BACKGROUND

{6} By all accounts, Joshua and Defendant spent the morning of May 7, 2012, arguing in the front yard, as they often did, about how best to care for the property they occupied in separate trailers. Joshua, who was a college student in the spring of 2012, left in the middle of the argument to take an exam. The argument resumed upon his return and ended when Defendant fired a single shot, striking Joshua in the thigh. Joshua's injuries resulted in five surgeries and ongoing issues with circulation and limb function. He was on crutches when he testified for the State at trial a year later.

{7} The specific circumstances surrounding the shooting were contested below. The State's witnesses testified that Defendant was visibly upset—"aggravated, agitated"—that morning. When Joshua finished his exam and returned to his parents' trailer, Defendant, with "hatred in his voice," told him to "get ... off the property." The two then shouted back and forth before Joshua attempted to leave. Joshua and Patricia walked toward the concrete slab that surrounded the steps to the porch. He had plans to meet his girlfriend for lunch, and Patricia, attempting to ease the tension, told him to do that. But as Joshua and Patricia talked near the front steps, Defendant walked past them into the house.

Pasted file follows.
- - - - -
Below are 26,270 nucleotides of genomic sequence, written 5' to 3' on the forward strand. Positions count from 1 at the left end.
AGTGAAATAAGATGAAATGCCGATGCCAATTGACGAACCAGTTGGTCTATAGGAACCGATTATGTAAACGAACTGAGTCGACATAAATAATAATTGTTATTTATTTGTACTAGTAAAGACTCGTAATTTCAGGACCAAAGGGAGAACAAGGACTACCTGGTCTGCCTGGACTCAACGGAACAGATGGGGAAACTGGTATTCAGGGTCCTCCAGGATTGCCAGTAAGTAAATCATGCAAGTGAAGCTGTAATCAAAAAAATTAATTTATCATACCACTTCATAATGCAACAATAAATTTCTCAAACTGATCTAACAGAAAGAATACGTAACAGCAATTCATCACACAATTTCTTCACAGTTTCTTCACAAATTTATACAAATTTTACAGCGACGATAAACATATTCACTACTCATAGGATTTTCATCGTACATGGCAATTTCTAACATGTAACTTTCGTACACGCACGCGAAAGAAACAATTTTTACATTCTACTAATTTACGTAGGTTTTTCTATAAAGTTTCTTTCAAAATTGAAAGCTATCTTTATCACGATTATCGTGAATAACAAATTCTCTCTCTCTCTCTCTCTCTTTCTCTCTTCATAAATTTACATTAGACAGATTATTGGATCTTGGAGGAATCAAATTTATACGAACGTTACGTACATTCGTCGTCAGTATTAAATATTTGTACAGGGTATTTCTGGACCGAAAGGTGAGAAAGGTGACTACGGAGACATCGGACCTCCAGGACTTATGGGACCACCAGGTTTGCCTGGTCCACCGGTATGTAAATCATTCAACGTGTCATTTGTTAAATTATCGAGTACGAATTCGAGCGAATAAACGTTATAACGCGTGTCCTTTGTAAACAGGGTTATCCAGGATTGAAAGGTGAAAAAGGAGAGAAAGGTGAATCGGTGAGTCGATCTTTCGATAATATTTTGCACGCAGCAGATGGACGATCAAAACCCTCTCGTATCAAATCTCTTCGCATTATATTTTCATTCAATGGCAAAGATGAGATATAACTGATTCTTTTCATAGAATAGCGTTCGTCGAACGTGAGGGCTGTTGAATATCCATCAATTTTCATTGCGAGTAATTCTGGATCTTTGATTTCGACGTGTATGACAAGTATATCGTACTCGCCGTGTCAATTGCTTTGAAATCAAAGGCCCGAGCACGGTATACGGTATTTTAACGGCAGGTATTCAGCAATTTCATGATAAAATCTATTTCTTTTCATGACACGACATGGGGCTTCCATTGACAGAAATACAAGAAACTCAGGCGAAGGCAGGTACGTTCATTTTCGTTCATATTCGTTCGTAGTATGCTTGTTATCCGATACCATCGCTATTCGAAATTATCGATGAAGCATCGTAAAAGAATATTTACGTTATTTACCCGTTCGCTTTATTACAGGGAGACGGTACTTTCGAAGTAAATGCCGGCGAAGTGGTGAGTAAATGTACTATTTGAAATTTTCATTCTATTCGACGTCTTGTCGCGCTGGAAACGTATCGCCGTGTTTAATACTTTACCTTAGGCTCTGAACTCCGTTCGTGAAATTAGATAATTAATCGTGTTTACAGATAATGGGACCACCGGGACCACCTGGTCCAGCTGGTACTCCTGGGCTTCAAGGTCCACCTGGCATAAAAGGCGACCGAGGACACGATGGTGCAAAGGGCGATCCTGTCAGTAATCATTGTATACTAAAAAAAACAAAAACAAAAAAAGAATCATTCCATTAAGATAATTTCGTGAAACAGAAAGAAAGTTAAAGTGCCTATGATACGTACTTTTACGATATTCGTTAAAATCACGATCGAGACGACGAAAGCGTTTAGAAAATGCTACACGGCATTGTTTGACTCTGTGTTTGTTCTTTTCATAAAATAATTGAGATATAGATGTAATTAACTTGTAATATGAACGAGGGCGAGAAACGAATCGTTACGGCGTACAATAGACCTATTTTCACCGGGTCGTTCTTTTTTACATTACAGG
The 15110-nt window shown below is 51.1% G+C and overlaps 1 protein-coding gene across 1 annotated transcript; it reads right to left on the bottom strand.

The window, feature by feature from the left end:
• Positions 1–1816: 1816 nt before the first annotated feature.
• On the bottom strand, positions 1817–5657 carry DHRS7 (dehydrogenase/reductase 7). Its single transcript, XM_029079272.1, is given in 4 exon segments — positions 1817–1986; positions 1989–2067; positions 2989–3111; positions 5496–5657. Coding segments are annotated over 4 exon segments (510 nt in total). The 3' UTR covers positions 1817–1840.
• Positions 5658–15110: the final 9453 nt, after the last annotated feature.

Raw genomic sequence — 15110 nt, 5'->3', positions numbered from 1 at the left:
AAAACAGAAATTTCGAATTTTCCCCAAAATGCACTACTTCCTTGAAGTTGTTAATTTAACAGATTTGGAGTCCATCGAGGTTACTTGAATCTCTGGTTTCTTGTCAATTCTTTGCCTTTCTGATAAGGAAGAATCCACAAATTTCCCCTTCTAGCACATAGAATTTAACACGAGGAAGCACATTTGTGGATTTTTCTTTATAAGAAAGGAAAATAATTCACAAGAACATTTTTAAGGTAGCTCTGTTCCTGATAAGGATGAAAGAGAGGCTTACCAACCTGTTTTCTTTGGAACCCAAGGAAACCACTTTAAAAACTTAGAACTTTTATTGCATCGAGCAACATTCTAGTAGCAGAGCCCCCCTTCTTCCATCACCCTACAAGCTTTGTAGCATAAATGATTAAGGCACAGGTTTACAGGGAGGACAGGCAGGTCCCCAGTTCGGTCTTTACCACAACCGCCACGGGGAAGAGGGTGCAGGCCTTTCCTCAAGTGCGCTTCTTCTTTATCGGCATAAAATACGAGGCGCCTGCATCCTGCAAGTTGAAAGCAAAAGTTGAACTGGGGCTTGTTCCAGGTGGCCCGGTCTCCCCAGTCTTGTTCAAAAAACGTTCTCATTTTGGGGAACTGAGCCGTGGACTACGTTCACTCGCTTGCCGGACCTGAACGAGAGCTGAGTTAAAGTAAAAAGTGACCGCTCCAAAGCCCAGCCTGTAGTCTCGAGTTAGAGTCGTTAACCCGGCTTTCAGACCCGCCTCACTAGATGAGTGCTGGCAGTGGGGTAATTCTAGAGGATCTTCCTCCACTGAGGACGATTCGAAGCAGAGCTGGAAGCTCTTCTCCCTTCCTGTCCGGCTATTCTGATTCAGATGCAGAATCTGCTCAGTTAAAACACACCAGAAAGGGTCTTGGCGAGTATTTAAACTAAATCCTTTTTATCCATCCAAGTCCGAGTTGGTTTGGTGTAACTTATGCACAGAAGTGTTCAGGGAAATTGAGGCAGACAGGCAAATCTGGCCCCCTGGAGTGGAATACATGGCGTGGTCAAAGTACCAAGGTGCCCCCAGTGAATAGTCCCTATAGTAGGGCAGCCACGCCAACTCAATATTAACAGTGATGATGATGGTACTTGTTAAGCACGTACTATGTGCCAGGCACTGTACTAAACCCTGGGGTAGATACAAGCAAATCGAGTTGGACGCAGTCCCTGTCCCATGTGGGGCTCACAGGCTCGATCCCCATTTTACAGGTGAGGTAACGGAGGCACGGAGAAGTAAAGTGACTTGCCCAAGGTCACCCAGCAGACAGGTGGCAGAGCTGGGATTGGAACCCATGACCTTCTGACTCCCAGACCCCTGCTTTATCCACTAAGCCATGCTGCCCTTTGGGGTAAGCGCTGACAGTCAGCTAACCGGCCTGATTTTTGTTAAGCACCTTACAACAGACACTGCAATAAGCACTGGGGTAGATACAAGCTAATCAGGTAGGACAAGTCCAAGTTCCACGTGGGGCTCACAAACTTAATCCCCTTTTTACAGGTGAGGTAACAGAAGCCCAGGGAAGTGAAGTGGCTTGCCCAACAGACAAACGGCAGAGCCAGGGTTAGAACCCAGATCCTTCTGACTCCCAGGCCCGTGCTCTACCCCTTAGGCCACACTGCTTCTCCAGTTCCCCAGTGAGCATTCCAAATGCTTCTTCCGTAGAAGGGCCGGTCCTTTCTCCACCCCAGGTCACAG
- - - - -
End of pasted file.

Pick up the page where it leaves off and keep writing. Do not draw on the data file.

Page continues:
{8} At some point prior, two guns—including a .44 caliber super blackhawk (described as a "hand cannon" by one witness)—were moved from their usual spot in a closet at the back of the trailer and stashed in Defendant's recliner, which faced the trailer's front entrance. Defendant armed himself with the .44 within seconds of entering the trailer and then walked back to the front door. Steven Hickman, a family friend who was visiting the Branch home that day, testified that Defendant "went to the door and then [said] ‘get ... out of here’ and then bang, just like that, that quick, the gun was fired."